WHAT DO THEY DO WITH ALL THAT POO?

Countless zoo books line the shelves, but how often does one discuss animal manure—and how a zoo discards it?

Employing the page turn to great effect from the very start, Kurtz is bound to get youngsters’ attention: “At zoo after zoo / the animals chew. / And then … // they poo!” Quick rhymes in boldface type across the top make simple statements about each animal’s toilet habits. “Sloths creep down from trees to poop, / but only once a week. / A penguin shoots its poo out / in a fishy-smelling streak.” Smaller text below offers more in-depth facts: “Why do sloths spend so much energy leaving the protection of trees to poop on the ground? It’s a mystery scientists are trying to solve.” Black’s wide-eyed, expressive animals have personality, but they never cross over to cartoony garishness. After exploring 12 different zoo dwellers, Kurtz then turns her focus to the large amount of poo that accumulates at a zoo every day. What do they do with it? Much is trucked to landfills, but zoos also study it in labs to help understand their animals better. Plus, there are compost options and even elephant-poo paper! A slapdash ending is the only misstep, but the atypical subject matter will surely shine.

A scatological success. (Informational picture book. 3-8)

Pub Date: June 19, 2018

ISBN: 978-1-4814-7986-8

Page Count: 40

Publisher: Beach Lane/Simon & Schuster

Review Posted Online: March 27, 2018

Kirkus Reviews Issue: April 15, 2018

Did you like this book?

No Comments Yet

Informative yet optimistic, this cri du coeur from Planet Awesome deserves wide attention.

OUR PLANET! THERE'S NO PLACE LIKE EARTH

From the Our Universe series , Vol. 6

The sixth in McAnulty’s Our Universe series focuses on Earth’s human-caused problems, offering some family-level activities for mitigation.

Vivaciously narrated by “Planet Awesome,” the text establishes facts about how Earth’s location with regard to the sun allows life to flourish, the roles of the ocean and atmosphere, and the distinctions between weather and climate. McAnulty clearly explains how people have accelerated climate change “because so many human things need energy.” Soft-pedaling, she avoids overt indictment of fossil fuels: “Sometimes energy leads to dirty water, dirty land, and dirty air.” Dire changes are afoot: “Some land is flooding. Other land is too dry—and hot. YIKES! Not good.” “And when I’m in trouble, Earthlings are in trouble, too.” Litchfield’s engaging art adds important visual information where the perky text falls short. On one spread, a factory complex spews greenhouse gases in three plumes, each identified by the chemical symbols for carbon dioxide, methane, and nitrous oxide. Throughout, planet Earth is appealingly represented with animated facial features and arms—one green, one blue. The palette brightens and darkens in sync with the text’s respective messages of hope and alarm. Final pages introduce alternative energy sources—wind, hydro, solar, and “human power—that’s from your own two feet.” Lastly, Earth provides excellent ideas for hyperlocal change, from buying less new stuff to planting trees. (This book was reviewed digitally.)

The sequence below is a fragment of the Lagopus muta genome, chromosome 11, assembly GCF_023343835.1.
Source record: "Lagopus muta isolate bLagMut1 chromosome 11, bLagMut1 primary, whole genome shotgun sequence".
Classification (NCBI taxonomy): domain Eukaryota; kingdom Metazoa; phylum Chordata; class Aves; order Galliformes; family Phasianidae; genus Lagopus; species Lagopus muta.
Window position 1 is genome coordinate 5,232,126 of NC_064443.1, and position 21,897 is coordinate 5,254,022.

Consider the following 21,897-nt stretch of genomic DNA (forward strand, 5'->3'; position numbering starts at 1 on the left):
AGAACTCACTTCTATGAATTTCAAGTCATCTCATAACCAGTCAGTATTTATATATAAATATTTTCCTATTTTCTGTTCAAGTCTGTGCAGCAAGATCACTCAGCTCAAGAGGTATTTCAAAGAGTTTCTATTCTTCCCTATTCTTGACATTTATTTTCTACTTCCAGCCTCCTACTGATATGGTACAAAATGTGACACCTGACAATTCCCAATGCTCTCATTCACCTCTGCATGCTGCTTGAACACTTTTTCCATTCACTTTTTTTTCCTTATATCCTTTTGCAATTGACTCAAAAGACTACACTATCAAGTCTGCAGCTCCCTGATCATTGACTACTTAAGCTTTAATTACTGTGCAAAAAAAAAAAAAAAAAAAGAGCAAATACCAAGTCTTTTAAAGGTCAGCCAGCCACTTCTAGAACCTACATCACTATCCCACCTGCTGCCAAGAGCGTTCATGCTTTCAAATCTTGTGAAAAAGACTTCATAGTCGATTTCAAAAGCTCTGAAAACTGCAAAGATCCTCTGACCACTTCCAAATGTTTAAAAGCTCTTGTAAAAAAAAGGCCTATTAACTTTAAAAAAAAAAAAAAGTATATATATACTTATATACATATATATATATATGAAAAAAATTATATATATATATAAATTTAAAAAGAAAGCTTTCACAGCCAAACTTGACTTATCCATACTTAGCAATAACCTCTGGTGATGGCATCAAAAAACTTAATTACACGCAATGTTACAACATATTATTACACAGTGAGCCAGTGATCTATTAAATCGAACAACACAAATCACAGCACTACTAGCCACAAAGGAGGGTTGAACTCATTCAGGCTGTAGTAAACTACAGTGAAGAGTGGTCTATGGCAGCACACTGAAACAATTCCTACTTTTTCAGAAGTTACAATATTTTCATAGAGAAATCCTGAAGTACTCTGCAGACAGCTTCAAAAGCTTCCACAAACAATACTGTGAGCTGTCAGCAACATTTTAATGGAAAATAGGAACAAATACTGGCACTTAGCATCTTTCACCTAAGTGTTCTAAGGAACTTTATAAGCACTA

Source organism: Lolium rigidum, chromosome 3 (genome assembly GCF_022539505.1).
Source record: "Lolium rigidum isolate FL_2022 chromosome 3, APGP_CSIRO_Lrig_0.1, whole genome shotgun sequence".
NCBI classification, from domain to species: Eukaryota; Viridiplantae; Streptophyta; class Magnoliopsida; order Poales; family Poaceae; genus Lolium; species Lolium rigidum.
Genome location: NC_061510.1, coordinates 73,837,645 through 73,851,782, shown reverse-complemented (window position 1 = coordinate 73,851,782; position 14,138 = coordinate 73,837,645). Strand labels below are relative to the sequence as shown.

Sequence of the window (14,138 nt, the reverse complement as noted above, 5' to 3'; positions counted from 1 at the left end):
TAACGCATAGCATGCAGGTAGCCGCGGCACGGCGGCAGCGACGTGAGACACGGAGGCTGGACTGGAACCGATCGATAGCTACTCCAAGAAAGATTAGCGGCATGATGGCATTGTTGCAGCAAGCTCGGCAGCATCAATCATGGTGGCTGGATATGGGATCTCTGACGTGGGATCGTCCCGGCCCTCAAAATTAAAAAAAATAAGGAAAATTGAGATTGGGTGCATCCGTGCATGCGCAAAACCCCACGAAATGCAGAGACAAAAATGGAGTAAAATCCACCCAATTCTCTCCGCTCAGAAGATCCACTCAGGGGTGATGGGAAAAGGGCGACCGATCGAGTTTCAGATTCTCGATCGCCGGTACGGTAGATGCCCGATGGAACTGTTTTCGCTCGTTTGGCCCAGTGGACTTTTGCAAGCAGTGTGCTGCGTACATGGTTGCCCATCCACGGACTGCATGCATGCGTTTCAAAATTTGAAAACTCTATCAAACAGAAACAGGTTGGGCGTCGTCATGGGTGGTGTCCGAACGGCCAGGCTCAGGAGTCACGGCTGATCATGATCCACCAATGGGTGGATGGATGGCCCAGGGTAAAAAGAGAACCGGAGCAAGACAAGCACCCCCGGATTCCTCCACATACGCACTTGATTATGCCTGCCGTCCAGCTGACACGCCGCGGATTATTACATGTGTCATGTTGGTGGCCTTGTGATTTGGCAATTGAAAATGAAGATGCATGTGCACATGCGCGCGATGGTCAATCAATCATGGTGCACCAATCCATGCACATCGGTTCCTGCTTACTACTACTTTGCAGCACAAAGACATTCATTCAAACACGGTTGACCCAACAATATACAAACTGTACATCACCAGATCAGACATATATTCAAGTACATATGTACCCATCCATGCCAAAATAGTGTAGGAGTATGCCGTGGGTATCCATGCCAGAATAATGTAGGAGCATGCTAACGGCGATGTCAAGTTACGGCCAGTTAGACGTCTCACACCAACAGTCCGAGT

Informative yet optimistic, this cri du coeur from Planet Awesome deserves wide attention. (author’s note, numerical facts, atmospheric facts, ideas for action, sources) (Informational picture book. 5-8)

Pub Date: April 5, 2022

ISBN: 978-1-250-78249-6

Page Count: 40

Publisher: Henry Holt

Review Posted Online: April 27, 2022

Kirkus Reviews Issue: May 15, 2022

Did you like this book?

No Comments Yet

Adults looking for an easy entry into this subject will not be disappointed.

CLIMATE CHANGE FOR BABIES

From the Baby University series

This book presents a simplified explanation of the role the atmosphere plays in controlling climate.

The authors present a planet as a ball and its atmosphere as a blanket that envelops the ball. If the blanket is thick, the planet will be hot, as is the case for Venus. If the blanket is thin, the planet is cold, as with Mars. Planet Earth has a blanket that traps “just the right amount of heat.” The authors explain trees, animals, and oceans are part of what makes Earth’s atmosphere “just right.” “But…Uh-oh! People on Earth are changing the blanket!” The book goes on to explain how some human activities are sending “greenhouse gases” into the atmosphere, thus “making the blanket heavier and thicker” and “making Earth feel unwell.” In the case of a planet feeling unwell, what would the symptoms be? Sea-level rises that lead to erosion, flooding, and island loss, along with extreme weather events, such as hurricanes, blizzards, and wildfires. Ending on a constructive note, the authors name a few of the remedies to “help our Earth before it’s too late!” By using the blanket analogy, alongside simple and clear illustrations, this otherwise complex topic becomes very accessible to young children, though caregivers will need to help with the specialized vocabulary.

Adults looking for an easy entry into this subject will not be disappointed. (Board book. 3-4)

Pub Date: Aug. 18, 2020

ISBN: 978-1-4926-8082-6

Page Count: 24

Publisher: Sourcebooks eXplore

Review Posted Online: Sept. 1, 2020

Kirkus Reviews Issue: Sept. 15, 2020

Did you like this book?

No Comments Yet
more